Onyeka brothers holding strong in CFL prospect rankings

Bill Beacon, Canadian Press

Godfrey Onyeka wouldn’t be surprised if there are five members of his family playing in the Canadian Football League one day.

Onyeka, a defensive back from Laurier, is ranked sixth while his brother, Carleton defensive lineman Kene Onyeka, is 14th on the most recent list of the top 20 prospects for May’s CFL draft.

Their cousin, linebacker Nakas Onyeta, is already in the CFL. He was drafted 37th overall by Toronto last spring and played mainly on special teams on the CFL champion Argonauts.

Another cousin, linebacker Kosi Onyeka who Godfrey says may be the best of them all, plays at Guelph, while another cousin is still in high school.

“We’re all relatively athletic and we all just have a little aggression in us that you need to be a football player,” Godfrey said Wednesday on a conference call of their family from Brampton, Ont. “So there are five of us in total who play football and can play at a relatively high level.

“I don’t know if you’ve met Nakas. Nakas is crazy, passionate and competitive. My little brother’s a little more subdued but he’s competitive as well. We all push each other and it’s been nice. No one wants to be the worst player in the family kind of thing.”

The top three on the list released Wednesday were unchanged from the CFL Scouting Bureau’s September rankings, with three offensive linemen on top.

Six-foot-nine, 315-pound David Knevel of the University of Nebraska kept top spot followed by Trey Rutherford of Connecticut and Ryan Hunter of Bowling Green.

Still another offensive lineman, Peter Godber of Rice, was ranked fourth while defensive lineman Julien Laurent of Georgia State was fifth.

Godfrey Onyeka, who dropped two places from the September rankings, was the top-rated player from a Canadian university.

Receiver Rashaun Simonise of the University of Calgary, receiver Regis Cibasu of the Universty of Montreal, offensive lineman Darius Cireco of Calgary and receiver Mark Chapman of Central Michigan rounded out the top 10.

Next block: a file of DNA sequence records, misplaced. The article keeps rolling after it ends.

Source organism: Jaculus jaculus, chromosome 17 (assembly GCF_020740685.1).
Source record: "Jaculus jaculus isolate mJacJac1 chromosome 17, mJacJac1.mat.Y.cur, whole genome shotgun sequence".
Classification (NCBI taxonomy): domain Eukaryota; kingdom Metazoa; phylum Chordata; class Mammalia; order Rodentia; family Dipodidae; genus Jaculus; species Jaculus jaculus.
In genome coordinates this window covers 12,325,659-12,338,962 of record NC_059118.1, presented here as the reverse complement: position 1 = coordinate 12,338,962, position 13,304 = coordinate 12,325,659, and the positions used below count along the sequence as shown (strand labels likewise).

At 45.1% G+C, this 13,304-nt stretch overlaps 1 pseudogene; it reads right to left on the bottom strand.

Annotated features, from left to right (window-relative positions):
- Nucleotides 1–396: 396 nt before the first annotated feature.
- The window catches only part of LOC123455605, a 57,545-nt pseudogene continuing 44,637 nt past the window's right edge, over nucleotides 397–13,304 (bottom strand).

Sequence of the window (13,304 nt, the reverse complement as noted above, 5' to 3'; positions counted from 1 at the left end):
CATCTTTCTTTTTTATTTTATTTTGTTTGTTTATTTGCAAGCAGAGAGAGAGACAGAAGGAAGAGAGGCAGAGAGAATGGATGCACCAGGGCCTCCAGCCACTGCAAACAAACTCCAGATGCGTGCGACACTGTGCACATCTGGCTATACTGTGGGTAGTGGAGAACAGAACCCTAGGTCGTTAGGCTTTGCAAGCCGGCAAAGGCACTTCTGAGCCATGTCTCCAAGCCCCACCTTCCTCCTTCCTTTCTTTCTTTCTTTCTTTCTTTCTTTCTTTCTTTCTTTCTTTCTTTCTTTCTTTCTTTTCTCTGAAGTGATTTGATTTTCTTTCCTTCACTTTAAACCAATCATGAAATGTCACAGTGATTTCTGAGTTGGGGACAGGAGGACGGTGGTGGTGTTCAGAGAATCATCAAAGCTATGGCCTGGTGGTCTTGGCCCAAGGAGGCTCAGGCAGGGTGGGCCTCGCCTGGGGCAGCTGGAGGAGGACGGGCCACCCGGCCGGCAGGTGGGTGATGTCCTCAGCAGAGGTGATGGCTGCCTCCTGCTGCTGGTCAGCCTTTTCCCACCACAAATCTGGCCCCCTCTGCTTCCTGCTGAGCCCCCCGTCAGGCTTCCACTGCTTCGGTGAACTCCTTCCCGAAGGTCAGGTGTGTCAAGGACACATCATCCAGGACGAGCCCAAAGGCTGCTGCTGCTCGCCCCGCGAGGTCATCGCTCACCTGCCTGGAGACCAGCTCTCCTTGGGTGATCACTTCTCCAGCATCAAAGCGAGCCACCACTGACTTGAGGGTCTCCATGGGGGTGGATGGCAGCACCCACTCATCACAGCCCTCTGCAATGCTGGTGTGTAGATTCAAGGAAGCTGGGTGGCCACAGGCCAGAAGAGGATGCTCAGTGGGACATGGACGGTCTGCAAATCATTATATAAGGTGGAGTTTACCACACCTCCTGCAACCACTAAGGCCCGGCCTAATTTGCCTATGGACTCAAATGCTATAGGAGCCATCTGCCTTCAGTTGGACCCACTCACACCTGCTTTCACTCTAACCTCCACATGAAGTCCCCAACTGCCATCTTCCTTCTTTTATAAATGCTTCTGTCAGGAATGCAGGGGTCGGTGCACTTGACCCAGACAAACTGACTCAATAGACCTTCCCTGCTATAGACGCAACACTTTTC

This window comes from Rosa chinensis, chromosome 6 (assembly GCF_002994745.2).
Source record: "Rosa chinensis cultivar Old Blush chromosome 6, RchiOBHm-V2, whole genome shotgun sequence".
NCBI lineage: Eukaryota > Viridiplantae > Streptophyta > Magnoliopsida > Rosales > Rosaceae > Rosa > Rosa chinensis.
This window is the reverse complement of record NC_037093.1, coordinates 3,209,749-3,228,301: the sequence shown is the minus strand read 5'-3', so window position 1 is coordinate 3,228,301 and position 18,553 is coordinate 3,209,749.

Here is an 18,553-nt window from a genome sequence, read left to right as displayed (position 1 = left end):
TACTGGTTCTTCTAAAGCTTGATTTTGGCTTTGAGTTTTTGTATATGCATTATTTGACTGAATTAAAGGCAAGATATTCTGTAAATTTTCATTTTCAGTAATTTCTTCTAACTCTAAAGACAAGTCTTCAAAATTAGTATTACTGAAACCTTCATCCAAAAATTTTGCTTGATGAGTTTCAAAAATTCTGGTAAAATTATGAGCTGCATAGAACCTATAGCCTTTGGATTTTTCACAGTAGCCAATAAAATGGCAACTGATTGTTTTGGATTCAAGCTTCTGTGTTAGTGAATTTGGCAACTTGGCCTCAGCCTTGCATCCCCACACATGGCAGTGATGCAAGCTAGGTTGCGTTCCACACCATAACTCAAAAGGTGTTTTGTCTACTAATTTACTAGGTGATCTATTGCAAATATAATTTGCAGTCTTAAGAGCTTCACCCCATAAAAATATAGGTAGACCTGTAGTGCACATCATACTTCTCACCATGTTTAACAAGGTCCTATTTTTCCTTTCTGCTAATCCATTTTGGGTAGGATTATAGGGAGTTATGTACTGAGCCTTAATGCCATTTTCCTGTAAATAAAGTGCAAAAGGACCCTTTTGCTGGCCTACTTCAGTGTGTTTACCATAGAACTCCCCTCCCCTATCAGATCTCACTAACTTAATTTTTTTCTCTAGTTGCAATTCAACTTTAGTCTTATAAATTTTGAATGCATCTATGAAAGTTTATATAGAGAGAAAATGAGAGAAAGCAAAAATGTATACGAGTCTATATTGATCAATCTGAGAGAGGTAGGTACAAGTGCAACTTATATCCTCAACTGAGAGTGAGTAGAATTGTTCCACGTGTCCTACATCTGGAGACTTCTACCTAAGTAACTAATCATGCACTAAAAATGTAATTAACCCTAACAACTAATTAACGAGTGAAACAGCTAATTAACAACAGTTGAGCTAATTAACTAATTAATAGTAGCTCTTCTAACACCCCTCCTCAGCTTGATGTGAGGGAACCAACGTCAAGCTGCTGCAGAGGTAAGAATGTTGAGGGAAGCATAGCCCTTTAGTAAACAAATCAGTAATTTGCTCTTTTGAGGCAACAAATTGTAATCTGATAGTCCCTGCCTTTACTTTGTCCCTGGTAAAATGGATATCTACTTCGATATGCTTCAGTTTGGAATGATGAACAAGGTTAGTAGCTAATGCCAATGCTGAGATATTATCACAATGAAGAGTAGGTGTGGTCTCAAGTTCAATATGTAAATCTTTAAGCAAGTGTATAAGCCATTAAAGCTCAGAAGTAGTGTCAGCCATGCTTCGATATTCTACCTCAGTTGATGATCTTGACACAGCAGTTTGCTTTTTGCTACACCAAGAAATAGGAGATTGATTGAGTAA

Chapman, a receiver at Central Michigan, didn’t make the list in September. Neither did offensive lineman Matt Korte of Alberta, now ranked 12th.

“Obviously it’s a deep class, especially for offensive linemen,” said Korte. “Just to be on this list with a bunch of great players, I’m very happy about it.”

Korte was part of a Golden Bears football program that battled to a 3-5 record and a playoff spot after many years at the bottom of the standings.

“A big reason I went to U of A – I wanted to be part of building something fresh,” he said. “It was a huge year for us to finally crack into the playoffs and have some big personal achievements as well.

“Our running back (Ed Ilnicki) winning the Hec Crighton was really big for all of us.”

Another big mover was defensive back Jackson Bennett of Ottawa, rising from 19th to 13th.

“I feel like it’s definitely a sign of progression in a positive direction,” said Bennett. “I guess last season I was able to do a few things right.

“Obviously there’s room for improvement, but really it’s a blessing to be among the top 20 in the country.”


3 Comments on Onyeka brothers holding strong in CFL prospect rankings

  1. hmmm seems more and more some of the TOP athletes in male Canadian developmental sport are going the less expensive developmental sports route ( football, soccer, basketball ) instead of hockey. I for 1 think this a good thing. I also think its time for hockey to take a serious look at its self , look at retuning to being a affordable sport for ALL kids to enjoy and excel at and not just a RICH SPOILED WHITE KID sport. No longer are Canada’s best male athletes looking to be hockey guys IMO , but again great!!!! soo FU NHL hope your collapse into a marginal Fringe sport continues, enjoy your Greed and Arrogance!!!!!

  2. Footballnut // December 13, 2017 at 7:52 pm //

    The best athletes in Canada are mainly in the gta and play basketball and football … they also receive NCAA d1 full rides … hockey players are too white and way too one dimensional as athletes just sayin

    • True to an extent that many of Canada’s top athletes come from the GTA area but that would be expected based on the population demographic. I hope that your not implying that other regions of Canada do not proportionately produce their share of exceptional athletes. It’s implied statements like that tend to draw the ire of other regions of Canada regarding the GTA perceived superiority !!! But agreed hockey has limited its accessiblity to youth of all races and economic background as I stated above. Sad for a uniquely Canadian perspective when hockey still trys to sell its self as Canada’s national sport!!!! Way NOT to step up , GTA kids like Conner Mcdouchie and NOT take a stand, walk away for the NHL— spend some of your Millions on personal insurance and play for oyur country in the Olympics!!!!!!

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